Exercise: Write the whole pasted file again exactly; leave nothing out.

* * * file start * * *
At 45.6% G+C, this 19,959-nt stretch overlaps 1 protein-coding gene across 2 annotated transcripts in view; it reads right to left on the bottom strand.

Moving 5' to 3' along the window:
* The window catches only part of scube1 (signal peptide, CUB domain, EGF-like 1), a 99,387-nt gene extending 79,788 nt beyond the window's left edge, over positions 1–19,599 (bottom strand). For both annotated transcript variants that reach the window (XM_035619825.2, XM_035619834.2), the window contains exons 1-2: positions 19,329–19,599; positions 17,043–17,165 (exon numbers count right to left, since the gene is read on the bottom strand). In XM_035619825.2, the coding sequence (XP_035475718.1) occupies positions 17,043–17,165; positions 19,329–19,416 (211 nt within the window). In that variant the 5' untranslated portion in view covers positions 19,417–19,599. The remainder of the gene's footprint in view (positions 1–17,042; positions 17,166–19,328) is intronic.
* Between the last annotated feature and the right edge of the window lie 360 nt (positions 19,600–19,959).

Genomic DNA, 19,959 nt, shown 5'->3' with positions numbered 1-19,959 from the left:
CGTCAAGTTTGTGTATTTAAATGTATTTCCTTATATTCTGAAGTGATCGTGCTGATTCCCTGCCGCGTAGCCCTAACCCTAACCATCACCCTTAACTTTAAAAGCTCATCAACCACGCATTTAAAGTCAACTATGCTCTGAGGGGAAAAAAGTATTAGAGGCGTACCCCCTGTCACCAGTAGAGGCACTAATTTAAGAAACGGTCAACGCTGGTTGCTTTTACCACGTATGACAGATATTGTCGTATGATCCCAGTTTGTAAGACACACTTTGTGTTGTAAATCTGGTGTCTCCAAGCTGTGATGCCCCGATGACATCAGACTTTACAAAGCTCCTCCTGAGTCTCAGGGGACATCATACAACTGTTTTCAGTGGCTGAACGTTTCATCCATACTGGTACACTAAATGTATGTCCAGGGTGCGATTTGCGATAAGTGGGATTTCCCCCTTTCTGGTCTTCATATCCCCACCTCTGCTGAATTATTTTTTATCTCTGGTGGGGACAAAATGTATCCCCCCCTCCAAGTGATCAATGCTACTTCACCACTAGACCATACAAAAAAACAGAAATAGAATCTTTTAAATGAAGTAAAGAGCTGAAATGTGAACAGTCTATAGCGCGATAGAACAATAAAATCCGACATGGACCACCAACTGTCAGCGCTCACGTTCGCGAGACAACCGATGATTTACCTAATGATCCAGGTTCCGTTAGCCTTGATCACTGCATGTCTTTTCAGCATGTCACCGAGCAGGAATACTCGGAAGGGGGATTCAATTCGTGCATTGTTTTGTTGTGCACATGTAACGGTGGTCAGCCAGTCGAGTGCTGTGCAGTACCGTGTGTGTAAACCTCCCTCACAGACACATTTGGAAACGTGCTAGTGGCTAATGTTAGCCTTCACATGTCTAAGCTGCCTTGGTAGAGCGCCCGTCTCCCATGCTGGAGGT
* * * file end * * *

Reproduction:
At 45.6% G+C, this 19,959-nt stretch overlaps 1 protein-coding gene across 2 annotated transcripts in view; it reads right to left on the bottom strand.

Moving 5' to 3' along the window:
* The window catches only part of scube1 (signal peptide, CUB domain, EGF-like 1), a 99,387-nt gene extending 79,788 nt beyond the window's left edge, over positions 1–19,599 (bottom strand). For both annotated transcript variants that reach the window (XM_035619825.2, XM_035619834.2), the window contains exons 1-2: positions 19,329–19,599; positions 17,043–17,165 (exon numbers count right to left, since the gene is read on the bottom strand). In XM_035619825.2, the coding sequence (XP_035475718.1) occupies positions 17,043–17,165; positions 19,329–19,416 (211 nt within the window). In that variant the 5' untranslated portion in view covers positions 19,417–19,599. The remainder of the gene's footprint in view (positions 1–17,042; positions 17,166–19,328) is intronic.
* Between the last annotated feature and the right edge of the window lie 360 nt (positions 19,600–19,959).

Genomic DNA, 19,959 nt, shown 5'->3' with positions numbered 1-19,959 from the left:
CGTCAAGTTTGTGTATTTAAATGTATTTCCTTATATTCTGAAGTGATCGTGCTGATTCCCTGCCGCGTAGCCCTAACCCTAACCATCACCCTTAACTTTAAAAGCTCATCAACCACGCATTTAAAGTCAACTATGCTCTGAGGGGAAAAAAGTATTAGAGGCGTACCCCCTGTCACCAGTAGAGGCACTAATTTAAGAAACGGTCAACGCTGGTTGCTTTTACCACGTATGACAGATATTGTCGTATGATCCCAGTTTGTAAGACACACTTTGTGTTGTAAATCTGGTGTCTCCAAGCTGTGATGCCCCGATGACATCAGACTTTACAAAGCTCCTCCTGAGTCTCAGGGGACATCATACAACTGTTTTCAGTGGCTGAACGTTTCATCCATACTGGTACACTAAATGTATGTCCAGGGTGCGATTTGCGATAAGTGGGATTTCCCCCTTTCTGGTCTTCATATCCCCACCTCTGCTGAATTATTTTTTATCTCTGGTGGGGACAAAATGTATCCCCCCCTCCAAGTGATCAATGCTACTTCACCACTAGACCATACAAAAAAACAGAAATAGAATCTTTTAAATGAAGTAAAGAGCTGAAATGTGAACAGTCTATAGCGCGATAGAACAATAAAATCCGACATGGACCACCAACTGTCAGCGCTCACGTTCGCGAGACAACCGATGATTTACCTAATGATCCAGGTTCCGTTAGCCTTGATCACTGCATGTCTTTTCAGCATGTCACCGAGCAGGAATACTCGGAAGGGGGATTCAATTCGTGCATTGTTTTGTTGTGCACATGTAACGGTGGTCAGCCAGTCGAGTGCTGTGCAGTACCGTGTGTGTAAACCTCCCTCACAGACACATTTGGAAACGTGCTAGTGGCTAATGTTAGCCTTCACATGTCTAAGCTGCCTTGGTAGAGCGCCCGTCTCCCATGCTGGAGGT